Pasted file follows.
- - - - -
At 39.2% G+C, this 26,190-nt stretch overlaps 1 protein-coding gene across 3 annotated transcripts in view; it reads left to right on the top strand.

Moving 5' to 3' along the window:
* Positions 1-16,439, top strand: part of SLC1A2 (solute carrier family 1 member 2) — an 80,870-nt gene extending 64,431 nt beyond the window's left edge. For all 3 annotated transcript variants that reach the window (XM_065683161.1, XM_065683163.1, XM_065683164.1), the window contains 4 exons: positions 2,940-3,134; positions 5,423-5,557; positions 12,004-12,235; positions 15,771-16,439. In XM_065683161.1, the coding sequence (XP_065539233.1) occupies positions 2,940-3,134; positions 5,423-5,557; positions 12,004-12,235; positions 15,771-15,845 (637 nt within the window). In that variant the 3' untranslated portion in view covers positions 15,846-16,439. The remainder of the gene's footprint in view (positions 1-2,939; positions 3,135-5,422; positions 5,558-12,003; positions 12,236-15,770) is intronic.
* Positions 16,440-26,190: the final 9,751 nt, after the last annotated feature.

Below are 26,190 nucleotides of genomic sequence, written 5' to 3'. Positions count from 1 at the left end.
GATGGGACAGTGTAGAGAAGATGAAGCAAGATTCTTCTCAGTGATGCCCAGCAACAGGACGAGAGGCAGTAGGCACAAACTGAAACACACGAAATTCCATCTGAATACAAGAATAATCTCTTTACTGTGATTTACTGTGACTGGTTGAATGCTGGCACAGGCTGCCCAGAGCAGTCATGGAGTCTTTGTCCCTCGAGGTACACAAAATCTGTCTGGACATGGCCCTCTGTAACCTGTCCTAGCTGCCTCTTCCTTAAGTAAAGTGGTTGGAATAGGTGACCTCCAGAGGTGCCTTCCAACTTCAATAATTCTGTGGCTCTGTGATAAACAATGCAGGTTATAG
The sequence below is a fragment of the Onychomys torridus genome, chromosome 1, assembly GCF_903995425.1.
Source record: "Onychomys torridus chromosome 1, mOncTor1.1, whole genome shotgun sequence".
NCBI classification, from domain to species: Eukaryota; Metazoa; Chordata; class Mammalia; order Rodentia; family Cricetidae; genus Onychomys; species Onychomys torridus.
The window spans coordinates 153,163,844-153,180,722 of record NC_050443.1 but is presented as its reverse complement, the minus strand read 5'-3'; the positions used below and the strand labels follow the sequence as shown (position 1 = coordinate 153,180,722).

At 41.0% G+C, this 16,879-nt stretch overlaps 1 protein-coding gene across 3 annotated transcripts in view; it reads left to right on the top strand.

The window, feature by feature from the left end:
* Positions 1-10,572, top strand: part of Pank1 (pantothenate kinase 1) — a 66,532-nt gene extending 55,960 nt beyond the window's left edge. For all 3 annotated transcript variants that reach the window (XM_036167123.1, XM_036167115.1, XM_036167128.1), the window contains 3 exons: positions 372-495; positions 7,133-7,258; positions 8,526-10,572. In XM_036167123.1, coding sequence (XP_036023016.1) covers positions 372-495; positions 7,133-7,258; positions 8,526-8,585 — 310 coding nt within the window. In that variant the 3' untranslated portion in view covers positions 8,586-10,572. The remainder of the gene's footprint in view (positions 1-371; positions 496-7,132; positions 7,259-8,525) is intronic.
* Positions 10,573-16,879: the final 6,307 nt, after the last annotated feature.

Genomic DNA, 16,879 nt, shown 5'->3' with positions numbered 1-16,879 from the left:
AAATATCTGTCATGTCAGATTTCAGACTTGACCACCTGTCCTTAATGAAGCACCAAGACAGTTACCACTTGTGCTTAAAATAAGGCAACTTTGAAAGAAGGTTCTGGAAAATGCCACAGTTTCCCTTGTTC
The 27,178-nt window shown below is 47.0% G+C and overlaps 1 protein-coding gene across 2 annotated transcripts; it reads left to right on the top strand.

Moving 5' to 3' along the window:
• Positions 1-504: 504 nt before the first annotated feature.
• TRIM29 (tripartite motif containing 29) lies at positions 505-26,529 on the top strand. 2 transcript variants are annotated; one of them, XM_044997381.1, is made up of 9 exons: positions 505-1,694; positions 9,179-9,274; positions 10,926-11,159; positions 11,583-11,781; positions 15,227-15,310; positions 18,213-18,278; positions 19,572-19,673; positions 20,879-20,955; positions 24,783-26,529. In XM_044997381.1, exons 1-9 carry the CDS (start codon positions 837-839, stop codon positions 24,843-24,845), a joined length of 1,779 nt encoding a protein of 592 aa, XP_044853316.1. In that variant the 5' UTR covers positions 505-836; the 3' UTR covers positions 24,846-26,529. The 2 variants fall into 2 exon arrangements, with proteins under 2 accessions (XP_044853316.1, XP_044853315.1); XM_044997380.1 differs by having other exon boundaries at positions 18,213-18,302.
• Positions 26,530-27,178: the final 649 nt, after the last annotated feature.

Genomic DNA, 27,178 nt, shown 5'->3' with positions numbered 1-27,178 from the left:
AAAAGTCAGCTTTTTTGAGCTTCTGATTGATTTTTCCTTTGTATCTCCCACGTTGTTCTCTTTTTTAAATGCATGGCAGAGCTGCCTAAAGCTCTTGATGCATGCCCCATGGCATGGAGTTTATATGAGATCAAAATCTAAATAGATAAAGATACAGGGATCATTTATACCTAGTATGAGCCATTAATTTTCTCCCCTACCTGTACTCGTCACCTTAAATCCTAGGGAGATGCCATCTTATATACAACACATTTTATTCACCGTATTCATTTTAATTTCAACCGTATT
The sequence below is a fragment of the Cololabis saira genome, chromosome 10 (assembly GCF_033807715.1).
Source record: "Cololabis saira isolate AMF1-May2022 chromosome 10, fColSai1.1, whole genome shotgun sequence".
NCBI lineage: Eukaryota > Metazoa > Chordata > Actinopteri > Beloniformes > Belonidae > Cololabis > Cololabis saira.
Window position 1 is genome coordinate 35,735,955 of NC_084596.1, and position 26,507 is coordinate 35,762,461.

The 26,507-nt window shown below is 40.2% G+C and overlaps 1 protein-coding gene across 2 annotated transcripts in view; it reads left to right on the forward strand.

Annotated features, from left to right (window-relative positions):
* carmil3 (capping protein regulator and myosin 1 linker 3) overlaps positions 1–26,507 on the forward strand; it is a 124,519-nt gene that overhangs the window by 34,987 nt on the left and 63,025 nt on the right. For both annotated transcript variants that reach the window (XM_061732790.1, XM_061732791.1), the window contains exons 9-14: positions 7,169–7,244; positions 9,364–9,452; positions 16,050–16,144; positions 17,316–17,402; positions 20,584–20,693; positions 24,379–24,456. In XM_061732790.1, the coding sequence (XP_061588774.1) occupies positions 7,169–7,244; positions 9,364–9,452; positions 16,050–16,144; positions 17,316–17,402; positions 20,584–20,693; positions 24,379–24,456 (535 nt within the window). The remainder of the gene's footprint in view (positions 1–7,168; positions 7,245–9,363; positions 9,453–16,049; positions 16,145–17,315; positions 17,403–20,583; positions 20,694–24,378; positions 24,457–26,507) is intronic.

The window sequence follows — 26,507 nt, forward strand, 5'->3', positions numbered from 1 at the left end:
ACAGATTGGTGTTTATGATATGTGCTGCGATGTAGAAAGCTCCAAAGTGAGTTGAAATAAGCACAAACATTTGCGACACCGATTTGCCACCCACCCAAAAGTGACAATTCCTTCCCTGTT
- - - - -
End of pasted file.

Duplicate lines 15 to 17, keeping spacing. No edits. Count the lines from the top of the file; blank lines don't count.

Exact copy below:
Genomic DNA, 16,879 nt, shown 5'->3' with positions numbered 1-16,879 from the left:
AAATATCTGTCATGTCAGATTTCAGACTTGACCACCTGTCCTTAATGAAGCACCAAGACAGTTACCACTTGTGCTTAAAATAAGGCAACTTTGAAAGAAGGTTCTGGAAAATGCCACAGTTTCCCTTGTTC
The 27,178-nt window shown below is 47.0% G+C and overlaps 1 protein-coding gene across 2 annotated transcripts; it reads left to right on the top strand.